After her father died in 1990, Louise Steinman found stacks of yellowing airmail envelopes inside a rusty ammunition box in his Fox Hills home. The letters, dated 1941-1945, were in Norman Steinman's handwriting and addressed to his wife, Anne. In a sealed Manila envelope was a threadbare white silk flag, covered in Japanese characters, speckled with bloodlike drops. A translator explained this was a good-luck banner that had belonged to a soldier, Yoshio Shimizu, who would have worn it until he died.
On Father's Day at the Skirball, Steinman, 52, will discuss how the unusual memento spurred her to write a gritty but lyrical memoir, "The Souvenir: A Daughter Discovers Her Father's War." The process "was like getting to know a father I hadn't met before," she said.
While Steinman was growing up Reform in Culver City, her father seemed unknowable. A taciturn, workaholic pharmacist, he never spoke of his combat experiences in the Pacific. But Asian food was banned from the house and his four children weren't allowed to cry in front of him. "Reminds him of the war," his wife said.
While reading his wartime correspondence, Steinman encountered a romantic youth who was very different from that stern patriarch. She embarked on a 10-year journey to learn more about him, interviewing veterans, traveling to Manila to say "Kaddish" over his friends' graves and to Japan to investigate the mysterious flag. While his letters do not reveal how he came to possess the souvenir, they express his bitter remorse at having taken it, Steinman said.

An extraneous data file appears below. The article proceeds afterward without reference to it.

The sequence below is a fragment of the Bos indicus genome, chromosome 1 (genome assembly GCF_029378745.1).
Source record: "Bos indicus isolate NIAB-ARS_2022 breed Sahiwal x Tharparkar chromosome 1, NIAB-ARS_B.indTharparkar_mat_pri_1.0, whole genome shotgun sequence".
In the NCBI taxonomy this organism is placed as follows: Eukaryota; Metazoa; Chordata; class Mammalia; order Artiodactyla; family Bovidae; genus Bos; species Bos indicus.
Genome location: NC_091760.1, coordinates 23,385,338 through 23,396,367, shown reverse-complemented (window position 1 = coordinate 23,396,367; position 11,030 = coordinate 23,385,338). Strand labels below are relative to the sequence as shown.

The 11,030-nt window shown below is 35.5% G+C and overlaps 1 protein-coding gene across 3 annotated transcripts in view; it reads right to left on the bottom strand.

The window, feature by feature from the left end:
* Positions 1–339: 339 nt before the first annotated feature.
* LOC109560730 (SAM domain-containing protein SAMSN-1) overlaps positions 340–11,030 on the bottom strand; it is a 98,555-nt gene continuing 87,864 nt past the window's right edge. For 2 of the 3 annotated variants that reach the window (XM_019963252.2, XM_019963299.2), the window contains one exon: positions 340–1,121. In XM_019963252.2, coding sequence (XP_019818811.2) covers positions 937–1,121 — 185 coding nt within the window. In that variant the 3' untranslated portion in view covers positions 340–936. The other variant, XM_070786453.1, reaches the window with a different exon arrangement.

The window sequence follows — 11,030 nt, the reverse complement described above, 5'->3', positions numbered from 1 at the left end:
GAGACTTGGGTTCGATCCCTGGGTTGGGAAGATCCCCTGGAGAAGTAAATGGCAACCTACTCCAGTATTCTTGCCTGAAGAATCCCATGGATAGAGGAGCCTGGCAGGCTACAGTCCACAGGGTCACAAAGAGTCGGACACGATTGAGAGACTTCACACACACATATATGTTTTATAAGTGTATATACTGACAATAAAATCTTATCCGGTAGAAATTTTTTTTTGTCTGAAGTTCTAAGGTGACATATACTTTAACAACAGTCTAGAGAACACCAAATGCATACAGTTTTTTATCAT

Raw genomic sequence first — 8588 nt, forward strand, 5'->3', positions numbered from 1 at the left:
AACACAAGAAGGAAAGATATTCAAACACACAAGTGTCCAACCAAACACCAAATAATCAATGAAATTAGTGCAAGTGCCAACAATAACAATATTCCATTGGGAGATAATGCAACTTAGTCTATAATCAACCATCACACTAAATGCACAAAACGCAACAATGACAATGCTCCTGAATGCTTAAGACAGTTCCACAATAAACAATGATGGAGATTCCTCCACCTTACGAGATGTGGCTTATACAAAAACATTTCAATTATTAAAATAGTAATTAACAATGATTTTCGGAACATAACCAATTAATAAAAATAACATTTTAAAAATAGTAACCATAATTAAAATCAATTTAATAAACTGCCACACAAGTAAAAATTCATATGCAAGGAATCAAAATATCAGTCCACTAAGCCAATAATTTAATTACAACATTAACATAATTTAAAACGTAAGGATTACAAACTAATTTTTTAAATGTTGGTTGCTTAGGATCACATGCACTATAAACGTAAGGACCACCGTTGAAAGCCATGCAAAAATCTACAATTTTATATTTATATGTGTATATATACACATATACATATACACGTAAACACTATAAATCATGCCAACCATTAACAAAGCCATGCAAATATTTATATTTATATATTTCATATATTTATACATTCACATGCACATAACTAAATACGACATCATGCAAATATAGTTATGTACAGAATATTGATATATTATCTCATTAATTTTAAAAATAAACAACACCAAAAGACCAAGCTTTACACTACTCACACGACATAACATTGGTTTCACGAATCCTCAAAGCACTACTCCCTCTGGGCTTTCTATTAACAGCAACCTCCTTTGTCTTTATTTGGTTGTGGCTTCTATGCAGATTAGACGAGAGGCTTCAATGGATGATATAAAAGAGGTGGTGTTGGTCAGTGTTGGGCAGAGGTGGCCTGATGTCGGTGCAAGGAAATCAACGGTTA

To help him posthumously make amends, she returned the banner to Shimizu's family in 1995 -- appropriately, on the first day of Passover.
"Like the Jewish holiday, it was all about welcoming the stranger," she said.
Writing "The Souvenir" helped make her father less of a stranger. "The war stole him away from me before I was born, but the book enabled me to spend quality time with him after he was gone," she said.
Steinman will be at the Skirball on Sunday, June 15 at 2:30 p.m. $5 (general) free (members and students). For tickets, call (323) 655-8587.
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